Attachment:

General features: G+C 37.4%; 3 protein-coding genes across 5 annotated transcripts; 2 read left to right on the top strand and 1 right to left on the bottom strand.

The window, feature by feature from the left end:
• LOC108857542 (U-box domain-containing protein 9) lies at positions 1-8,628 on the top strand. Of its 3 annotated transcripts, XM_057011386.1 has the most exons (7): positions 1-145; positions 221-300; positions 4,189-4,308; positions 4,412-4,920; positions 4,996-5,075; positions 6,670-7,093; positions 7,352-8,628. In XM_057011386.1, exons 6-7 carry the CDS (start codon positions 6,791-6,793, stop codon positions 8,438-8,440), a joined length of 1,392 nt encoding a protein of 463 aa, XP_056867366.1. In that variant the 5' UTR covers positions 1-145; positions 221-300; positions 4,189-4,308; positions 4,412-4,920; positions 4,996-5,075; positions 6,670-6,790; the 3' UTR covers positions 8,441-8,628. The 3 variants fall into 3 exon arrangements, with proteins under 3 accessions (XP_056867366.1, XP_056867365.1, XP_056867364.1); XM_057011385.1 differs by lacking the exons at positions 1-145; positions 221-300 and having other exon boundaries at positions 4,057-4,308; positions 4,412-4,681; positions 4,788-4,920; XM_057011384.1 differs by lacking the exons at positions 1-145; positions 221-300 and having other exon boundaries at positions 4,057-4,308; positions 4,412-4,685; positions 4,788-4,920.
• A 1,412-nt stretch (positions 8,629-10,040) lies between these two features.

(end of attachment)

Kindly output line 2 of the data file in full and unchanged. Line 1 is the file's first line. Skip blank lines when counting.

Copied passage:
The window, feature by feature from the left end: